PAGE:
For example, Cal was a senior who was headed for the police academy. Then he researched what being a police officer was all about, including interviewing several men who were on the police force in our community. He had been excited about carrying a gun, but realized he wasn't so excited about having to use one. He soon decided he just wasn't wired for that kind of job. But he discovered he loved interviewing the officers and telling their stories. He changed his course and headed to get a degree in journalism.
Kellye wanted to be an emergency room nurse. When she was a child, her older brother had a severe accident and was rushed to the hospital. She remembered the ER as place where she felt safe and comforted. However, upon doing her research, she saw the ER in a different light. Being a nurse wasn't what she wanted to do at all. She wanted to be a social worker. Those were the people who had really helped her during her family's crisis.
When my son decided to pursue business, he needed to look at all aspects of it. He had a job that enabled him to learn how to be a great employee. After several months, he received a promotion, was moved to supervisor, and took on more responsibility overseeing a group of several people. Building his ACT test prep website gave him real life experience in learning how to manage his time, develop his web skills, and learn how to ask the right questions to learn from his mentors' life experiences. During his college summer internship, he learned more about business theories, skills, and strategies from people on the cutting edge of entrepreneurship--and he knew he loved it.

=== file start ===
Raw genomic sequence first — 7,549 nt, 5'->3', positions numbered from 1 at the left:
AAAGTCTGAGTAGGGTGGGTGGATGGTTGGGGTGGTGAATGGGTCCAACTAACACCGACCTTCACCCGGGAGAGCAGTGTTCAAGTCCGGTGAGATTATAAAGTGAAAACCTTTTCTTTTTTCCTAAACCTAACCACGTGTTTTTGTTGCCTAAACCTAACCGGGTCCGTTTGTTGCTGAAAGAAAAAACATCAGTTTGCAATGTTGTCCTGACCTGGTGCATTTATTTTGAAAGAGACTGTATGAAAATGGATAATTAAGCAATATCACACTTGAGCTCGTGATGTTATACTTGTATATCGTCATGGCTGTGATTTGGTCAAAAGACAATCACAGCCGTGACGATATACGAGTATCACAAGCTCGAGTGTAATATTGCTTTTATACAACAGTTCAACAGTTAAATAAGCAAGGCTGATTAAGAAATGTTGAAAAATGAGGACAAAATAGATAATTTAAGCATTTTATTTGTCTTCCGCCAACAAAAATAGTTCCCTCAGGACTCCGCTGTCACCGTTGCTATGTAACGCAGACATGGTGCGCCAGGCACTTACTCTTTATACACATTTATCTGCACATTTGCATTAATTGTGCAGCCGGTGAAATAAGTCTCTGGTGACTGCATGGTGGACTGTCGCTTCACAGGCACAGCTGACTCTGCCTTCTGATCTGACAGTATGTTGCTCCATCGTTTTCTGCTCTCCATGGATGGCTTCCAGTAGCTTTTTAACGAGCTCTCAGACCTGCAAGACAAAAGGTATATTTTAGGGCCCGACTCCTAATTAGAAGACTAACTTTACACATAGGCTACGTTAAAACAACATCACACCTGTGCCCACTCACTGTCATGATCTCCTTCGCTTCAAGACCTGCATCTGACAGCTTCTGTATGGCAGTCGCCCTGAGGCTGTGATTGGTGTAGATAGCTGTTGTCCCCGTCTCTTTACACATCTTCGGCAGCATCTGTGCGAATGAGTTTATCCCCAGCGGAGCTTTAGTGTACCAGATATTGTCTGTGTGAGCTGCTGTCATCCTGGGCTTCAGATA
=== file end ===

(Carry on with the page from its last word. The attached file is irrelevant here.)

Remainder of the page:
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All this led to a new project of creating a business that will provide an income stream for him as he transitions into life as a college student. While I and others helped him navigate through his first website, with this new business, he's on his own, and he knows the importance of getting the word out.
Whatever your child chooses to take on, be sure that you have given him the tools to make a wise choice that fits him and his gifts. Then give him the time and space to do the research that will help him discover the reality behind the career he's interested in.
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